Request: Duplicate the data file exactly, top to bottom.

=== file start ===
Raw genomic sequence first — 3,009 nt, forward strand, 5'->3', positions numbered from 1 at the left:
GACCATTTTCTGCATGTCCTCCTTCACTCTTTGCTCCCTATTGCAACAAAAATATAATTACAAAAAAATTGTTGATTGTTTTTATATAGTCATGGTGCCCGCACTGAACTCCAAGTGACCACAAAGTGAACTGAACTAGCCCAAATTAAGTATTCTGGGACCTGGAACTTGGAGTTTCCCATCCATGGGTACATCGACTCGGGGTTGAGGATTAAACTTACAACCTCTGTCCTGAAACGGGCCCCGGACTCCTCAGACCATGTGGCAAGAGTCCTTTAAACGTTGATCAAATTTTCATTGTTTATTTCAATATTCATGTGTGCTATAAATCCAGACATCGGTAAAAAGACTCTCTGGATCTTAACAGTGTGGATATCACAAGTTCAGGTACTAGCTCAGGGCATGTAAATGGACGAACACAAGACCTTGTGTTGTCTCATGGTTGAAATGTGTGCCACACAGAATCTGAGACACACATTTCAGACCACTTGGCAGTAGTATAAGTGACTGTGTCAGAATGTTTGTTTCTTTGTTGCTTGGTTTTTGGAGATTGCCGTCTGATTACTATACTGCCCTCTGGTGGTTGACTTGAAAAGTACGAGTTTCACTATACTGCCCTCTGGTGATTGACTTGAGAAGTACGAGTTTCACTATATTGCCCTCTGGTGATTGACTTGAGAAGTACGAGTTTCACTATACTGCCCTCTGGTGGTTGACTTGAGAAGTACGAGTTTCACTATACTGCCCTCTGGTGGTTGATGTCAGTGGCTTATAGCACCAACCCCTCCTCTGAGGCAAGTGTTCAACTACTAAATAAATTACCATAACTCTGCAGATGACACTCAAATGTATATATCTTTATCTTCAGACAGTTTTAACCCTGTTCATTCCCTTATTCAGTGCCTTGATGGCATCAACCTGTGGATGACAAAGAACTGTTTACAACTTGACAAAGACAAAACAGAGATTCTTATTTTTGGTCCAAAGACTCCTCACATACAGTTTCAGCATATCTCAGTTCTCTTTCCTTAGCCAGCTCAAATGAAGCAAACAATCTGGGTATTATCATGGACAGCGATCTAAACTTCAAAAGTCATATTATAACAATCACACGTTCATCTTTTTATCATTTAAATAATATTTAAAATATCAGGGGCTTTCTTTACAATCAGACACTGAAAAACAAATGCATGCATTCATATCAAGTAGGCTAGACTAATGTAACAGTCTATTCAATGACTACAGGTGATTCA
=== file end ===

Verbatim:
Raw genomic sequence first — 3,009 nt, forward strand, 5'->3', positions numbered from 1 at the left:
GACCATTTTCTGCATGTCCTCCTTCACTCTTTGCTCCCTATTGCAACAAAAATATAATTACAAAAAAATTGTTGATTGTTTTTATATAGTCATGGTGCCCGCACTGAACTCCAAGTGACCACAAAGTGAACTGAACTAGCCCAAATTAAGTATTCTGGGACCTGGAACTTGGAGTTTCCCATCCATGGGTACATCGACTCGGGGTTGAGGATTAAACTTACAACCTCTGTCCTGAAACGGGCCCCGGACTCCTCAGACCATGTGGCAAGAGTCCTTTAAACGTTGATCAAATTTTCATTGTTTATTTCAATATTCATGTGTGCTATAAATCCAGACATCGGTAAAAAGACTCTCTGGATCTTAACAGTGTGGATATCACAAGTTCAGGTACTAGCTCAGGGCATGTAAATGGACGAACACAAGACCTTGTGTTGTCTCATGGTTGAAATGTGTGCCACACAGAATCTGAGACACACATTTCAGACCACTTGGCAGTAGTATAAGTGACTGTGTCAGAATGTTTGTTTCTTTGTTGCTTGGTTTTTGGAGATTGCCGTCTGATTACTATACTGCCCTCTGGTGGTTGACTTGAAAAGTACGAGTTTCACTATACTGCCCTCTGGTGATTGACTTGAGAAGTACGAGTTTCACTATATTGCCCTCTGGTGATTGACTTGAGAAGTACGAGTTTCACTATACTGCCCTCTGGTGGTTGACTTGAGAAGTACGAGTTTCACTATACTGCCCTCTGGTGGTTGATGTCAGTGGCTTATAGCACCAACCCCTCCTCTGAGGCAAGTGTTCAACTACTAAATAAATTACCATAACTCTGCAGATGACACTCAAATGTATATATCTTTATCTTCAGACAGTTTTAACCCTGTTCATTCCCTTATTCAGTGCCTTGATGGCATCAACCTGTGGATGACAAAGAACTGTTTACAACTTGACAAAGACAAAACAGAGATTCTTATTTTTGGTCCAAAGACTCCTCACATACAGTTTCAGCATATCTCAGTTCTCTTTCCTTAGCCAGCTCAAATGAAGCAAACAATCTGGGTATTATCATGGACAGCGATCTAAACTTCAAAAGTCATATTATAACAATCACACGTTCATCTTTTTATCATTTAAATAATATTTAAAATATCAGGGGCTTTCTTTACAATCAGACACTGAAAAACAAATGCATGCATTCATATCAAGTAGGCTAGACTAATGTAACAGTCTATTCAATGACTACAGGTGATTCA